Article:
Possible Ear Cartilage Warping from Rhinoplasty?
- Asked by Frank45 in Edinburgh Texas
- 4 years ago
I have an appointment for a tiplasty where the tip of my nose will be lifted. The doctor said he will use an ear cartilage strut to do this but as I have done more research I see that ear cartilage "warps".
My question is, what exactly does "warp" mean? What are the chances of it "warping" and is it normal for a doctor to use ear cartilage instead of septum cartilage from someone who has never had a Rhinoplasty done before? Thank you.
Septal cartilage is preferred for rhinoplasty
Indeed, warping can occur from ear cartilage and rib cartilage. Septal cartilage does not tend to warp, bend, or bow. It is always best to have any cartilage grafting performed from the nasal cartilage first. If the nasal cartilage has been depleted, then move on to ear cartilage.
Web reference: http://www.seattlefacial.com
Ear cartilage is higly specialized, thin deformable cartilage that is used all the time for nasal surgery, mainly in reconstruction, and primarily in areas where fine-tuning needs to be performed. Warping occurs as the scars heal and contract over time...these forces can uncontrollably deform the cartilage and twist the results.
I am a big fan of ear cartilage in very specific circumstances or when other sources are not readily available, i.e. septal cartilage from inside the nose. Septal cartilage is very rigid and resists deformation over time better than ear cartilage. Again, both are great options in very specific indications. For tip elevation and a tip-plasty, I typically use septal cartilage if it is available. If it is not and we need structurally rigid support, I then move to rib cartilage.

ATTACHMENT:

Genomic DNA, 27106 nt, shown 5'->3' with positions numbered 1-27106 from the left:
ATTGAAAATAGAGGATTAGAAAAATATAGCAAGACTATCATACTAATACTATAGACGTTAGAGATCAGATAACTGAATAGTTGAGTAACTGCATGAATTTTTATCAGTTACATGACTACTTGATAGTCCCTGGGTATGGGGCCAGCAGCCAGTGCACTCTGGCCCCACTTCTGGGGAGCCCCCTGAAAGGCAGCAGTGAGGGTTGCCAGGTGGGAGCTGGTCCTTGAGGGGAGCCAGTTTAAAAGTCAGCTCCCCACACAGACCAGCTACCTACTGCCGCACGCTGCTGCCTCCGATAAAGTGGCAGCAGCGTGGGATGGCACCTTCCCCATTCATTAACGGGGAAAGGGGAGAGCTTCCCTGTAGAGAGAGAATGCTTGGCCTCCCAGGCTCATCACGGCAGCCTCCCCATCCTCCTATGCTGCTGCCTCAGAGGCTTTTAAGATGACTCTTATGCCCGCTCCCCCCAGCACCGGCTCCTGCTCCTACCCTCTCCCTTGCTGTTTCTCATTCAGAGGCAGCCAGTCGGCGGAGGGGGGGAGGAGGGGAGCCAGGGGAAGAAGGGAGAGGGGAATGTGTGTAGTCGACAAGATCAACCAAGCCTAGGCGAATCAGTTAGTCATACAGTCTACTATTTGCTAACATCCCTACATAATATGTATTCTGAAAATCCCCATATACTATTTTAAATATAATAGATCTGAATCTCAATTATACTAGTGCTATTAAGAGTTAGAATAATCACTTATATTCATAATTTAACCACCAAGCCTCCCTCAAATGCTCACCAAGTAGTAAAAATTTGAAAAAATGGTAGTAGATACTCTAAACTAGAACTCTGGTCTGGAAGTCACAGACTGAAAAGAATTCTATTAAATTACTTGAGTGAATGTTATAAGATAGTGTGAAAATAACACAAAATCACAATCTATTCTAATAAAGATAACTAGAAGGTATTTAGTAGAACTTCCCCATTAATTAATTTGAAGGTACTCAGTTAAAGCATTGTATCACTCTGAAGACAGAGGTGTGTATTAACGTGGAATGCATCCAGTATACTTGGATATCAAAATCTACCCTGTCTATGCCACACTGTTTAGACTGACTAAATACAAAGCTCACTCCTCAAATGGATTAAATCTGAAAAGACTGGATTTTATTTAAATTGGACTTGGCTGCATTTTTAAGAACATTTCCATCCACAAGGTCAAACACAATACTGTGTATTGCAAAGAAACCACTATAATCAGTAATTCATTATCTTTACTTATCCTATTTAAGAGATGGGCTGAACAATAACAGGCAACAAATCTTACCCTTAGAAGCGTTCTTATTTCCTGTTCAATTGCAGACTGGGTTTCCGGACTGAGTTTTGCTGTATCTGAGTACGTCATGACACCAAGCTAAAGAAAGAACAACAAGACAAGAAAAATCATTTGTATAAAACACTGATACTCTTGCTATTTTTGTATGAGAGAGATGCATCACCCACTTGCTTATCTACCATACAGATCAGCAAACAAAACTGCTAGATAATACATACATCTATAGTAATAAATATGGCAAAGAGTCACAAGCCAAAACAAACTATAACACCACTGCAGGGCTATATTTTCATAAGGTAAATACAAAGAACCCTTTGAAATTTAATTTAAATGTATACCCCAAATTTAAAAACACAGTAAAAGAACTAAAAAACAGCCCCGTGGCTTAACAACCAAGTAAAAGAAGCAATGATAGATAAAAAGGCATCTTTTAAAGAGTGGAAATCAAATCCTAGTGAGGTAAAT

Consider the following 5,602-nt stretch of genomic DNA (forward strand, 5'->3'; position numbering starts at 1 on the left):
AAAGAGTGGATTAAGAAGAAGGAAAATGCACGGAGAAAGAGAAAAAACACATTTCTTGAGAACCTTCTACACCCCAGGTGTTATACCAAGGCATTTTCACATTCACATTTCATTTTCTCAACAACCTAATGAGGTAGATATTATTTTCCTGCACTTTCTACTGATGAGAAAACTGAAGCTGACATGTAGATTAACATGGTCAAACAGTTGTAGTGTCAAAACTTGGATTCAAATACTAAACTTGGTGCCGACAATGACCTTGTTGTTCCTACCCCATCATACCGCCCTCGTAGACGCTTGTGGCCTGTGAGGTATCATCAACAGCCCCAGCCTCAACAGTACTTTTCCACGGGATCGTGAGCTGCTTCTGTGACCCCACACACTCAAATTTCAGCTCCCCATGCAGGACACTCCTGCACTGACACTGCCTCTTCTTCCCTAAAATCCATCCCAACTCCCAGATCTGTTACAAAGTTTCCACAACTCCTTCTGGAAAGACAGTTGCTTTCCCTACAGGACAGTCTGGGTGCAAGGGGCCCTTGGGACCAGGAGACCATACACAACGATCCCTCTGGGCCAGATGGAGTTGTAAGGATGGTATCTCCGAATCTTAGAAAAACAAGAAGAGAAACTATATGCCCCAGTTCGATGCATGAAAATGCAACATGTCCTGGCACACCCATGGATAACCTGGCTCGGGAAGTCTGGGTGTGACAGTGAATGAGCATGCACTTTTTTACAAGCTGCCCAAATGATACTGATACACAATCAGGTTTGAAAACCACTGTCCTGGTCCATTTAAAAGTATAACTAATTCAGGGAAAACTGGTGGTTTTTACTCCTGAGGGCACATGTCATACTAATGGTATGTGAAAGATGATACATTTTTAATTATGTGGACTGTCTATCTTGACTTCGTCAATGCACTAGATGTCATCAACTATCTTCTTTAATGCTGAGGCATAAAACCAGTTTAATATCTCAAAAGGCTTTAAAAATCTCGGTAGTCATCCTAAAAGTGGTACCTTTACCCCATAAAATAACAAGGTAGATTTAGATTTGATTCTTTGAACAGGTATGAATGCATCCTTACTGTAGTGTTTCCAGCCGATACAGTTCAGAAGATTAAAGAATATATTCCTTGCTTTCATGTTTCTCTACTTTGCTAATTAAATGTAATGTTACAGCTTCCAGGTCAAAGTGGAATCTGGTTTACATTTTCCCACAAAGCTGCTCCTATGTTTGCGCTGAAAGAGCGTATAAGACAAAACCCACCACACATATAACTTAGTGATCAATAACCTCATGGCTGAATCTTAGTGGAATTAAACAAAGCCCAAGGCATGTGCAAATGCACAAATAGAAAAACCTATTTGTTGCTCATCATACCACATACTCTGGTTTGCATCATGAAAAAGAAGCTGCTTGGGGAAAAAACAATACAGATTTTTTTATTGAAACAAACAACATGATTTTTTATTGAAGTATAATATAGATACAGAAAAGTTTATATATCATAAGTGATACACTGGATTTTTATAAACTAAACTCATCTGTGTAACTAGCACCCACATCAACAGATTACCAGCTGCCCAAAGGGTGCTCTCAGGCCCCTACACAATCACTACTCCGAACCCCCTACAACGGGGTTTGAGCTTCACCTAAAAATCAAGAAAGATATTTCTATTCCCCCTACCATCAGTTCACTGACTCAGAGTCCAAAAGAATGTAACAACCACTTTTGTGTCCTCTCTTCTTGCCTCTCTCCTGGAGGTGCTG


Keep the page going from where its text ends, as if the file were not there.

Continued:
Make sure you excert all your options and see as many Board Certified surgeons as you can to gather as much information as you can with regard to your particular case.
I hope this helps!
Nasal Cartilage Grafts
The best source of cartilage for nasal grafts is the septum, if available. Warping is the change of shape of cartilage after the graft is placed. Although it is possible with ear or rib grafts, this is very,very rare.
Recent Rhinoplasty Reviews
Rhinoplasty tip surgery and grafts
Ear cartilage can be used for rhinoplasty surgery. It tends to be more flexible and therefore give less support than septal cartilage. For that reason, septum is my personal preference for refining the tip. "Warp" refers to the tendency of some cartilages, including ear cartilage, to bend with time and lose their shape. It's hard to predict the actual chance that this might happen given individual variation. Septal cartilage does not have this tendency. You may want to ask your surgeon if there is some reason for not using septum in your case. Good luck, /nsn.
Septal cartilage better to provide structure
Ear cartilage, which is thinner than septal cartilage, will warp. For smaller more delicate uses ear cartilage can be ideal. For more structural uses septal cartilage tends to be better.
"Warping" can occur with any cartilage. Why not use the septum?